But of course the point of the model is not that the elements are discrete, but that they form a chain of dependency – you can’t meet one level of need without satisfying all the needs below it.  Saying that they’re ordinal and putting them into a chronological list ends up visually inverting the order of the pyramid.

The point is, the visual language is instantly conveying meaning to the viewer on an instinctive level that would take a paragraph to explain verbally.

The reason the pyramid works instinctively is because the visual structure matches the concepts in a way that agrees with our experience of the world.  In the world, the downward force of gravity means support always comes from underneath, because objects fall downwards:

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You sometimes see progressive leadership teams inverting their organisational structure diagrams, because they see themselves (or want to be seen by others) as supporting the organisation, not the other way round:

blog-piramid-2-01

The support metaphor still works because of the implicit force of gravity working downwards.  I’ve always found these diagrams unlikely, not just because gravity makes it look like the organisation is going to fall over, but because another basic meaning of verticality is that power comes from above.

But this is a problem with the concepts, not the visual language.  Whether the pyramid is upside down or the right way up, the visual elements have meaning that’s not conveyed by the text.

So, visual language can convey things that are very hard to illustrate using text alone.  A simple example is the 2×2 matrix, which adds a huge amount of meaning over the corresponding words.  Try explaining a Prisoner’s Dilemma using text alone, and see how much longer it takes:

prisoners-dilemma

Any management consultant worth his or her salt will struggle to get through a day without spotting a 2×2 matrix somewhere.

And this I suppose is the difficulty of mastering visual language:  It’s not enough just to be well versed in design principles.  You need to understand the conceptual structure of the content to be able to match it to the appropriate elements of visual language.  And a really good test of this is to ask yourself strictly, how much meaning do these visual elements add?  If they don’t add very much, then what you’ve really got is an aesthetically pleasing list.

Now let’s finish by looking at some really effective visual language, in one of the most popular business diagrams of the last five years:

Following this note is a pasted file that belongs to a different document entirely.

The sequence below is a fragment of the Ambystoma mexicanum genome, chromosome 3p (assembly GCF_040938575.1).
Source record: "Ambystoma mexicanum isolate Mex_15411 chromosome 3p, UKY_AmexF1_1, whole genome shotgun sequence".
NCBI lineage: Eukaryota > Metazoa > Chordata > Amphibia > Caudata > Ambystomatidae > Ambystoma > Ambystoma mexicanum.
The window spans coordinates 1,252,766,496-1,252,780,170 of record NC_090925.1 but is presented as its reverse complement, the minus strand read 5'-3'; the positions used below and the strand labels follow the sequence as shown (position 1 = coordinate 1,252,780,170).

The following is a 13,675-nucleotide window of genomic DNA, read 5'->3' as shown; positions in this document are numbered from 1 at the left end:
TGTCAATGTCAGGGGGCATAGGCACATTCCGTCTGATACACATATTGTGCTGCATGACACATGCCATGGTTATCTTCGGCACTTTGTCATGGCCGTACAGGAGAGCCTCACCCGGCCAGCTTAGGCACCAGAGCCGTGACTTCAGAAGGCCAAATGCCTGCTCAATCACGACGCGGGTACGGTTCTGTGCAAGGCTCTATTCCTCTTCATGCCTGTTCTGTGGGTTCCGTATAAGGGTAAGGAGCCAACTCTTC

business-model-generation-canvas

This is XPlane’s visualisation of Alex Osterwalder’s business model canvas.  If you reduce it to just a list of words like this …

Business model canvas

  • Key Activities
  • Value Proposition
  • Customer Relationships

… look how much meaning is lost!  It’s clear that the visual language is conveying meaning over and above the list of words, for example:

  • The distinction between vertical and horizontal blocks has meaning: Vertical blocks represent delivery elements, whereas horizontal blocks represent financial elements
  • Size of gaps between blocks has meaning: The gap that the arrows fit in represents an organisational separation between producer and consumer
  • Interconnections have meaning: Notice the tabs on the left, which represent collaboration
  • The icons have meaning, acting as a mental shortcut to the concepts they represent.
  • And so on …

So, the Meaning Quotient.  Maybe some day we’ll be able to measure it.  In the meantime, why don’t we ask ourselves the next time we visualise a management model, how much meaning is the visual language actually adding here?  And if it’s not adding anything, was it really a model to begin with, or just a list?

Visualising the journey of transformation

Here’s a great visual tool we made this summer for anyone who wants to get people talking about organisational change.  Just click on the link and use the interface to pan and zoom in like you would with Google Maps:

The Transformation Journey interactive rich picture

We’d like to develop this tool further, so do please give us your feedback on what you’d like to see in future versions.

Everything is a thing

If there’s one thing that will transform your ability to make intuitive conceptual visualisations, it’s to start thinking of abstract concepts as physical things.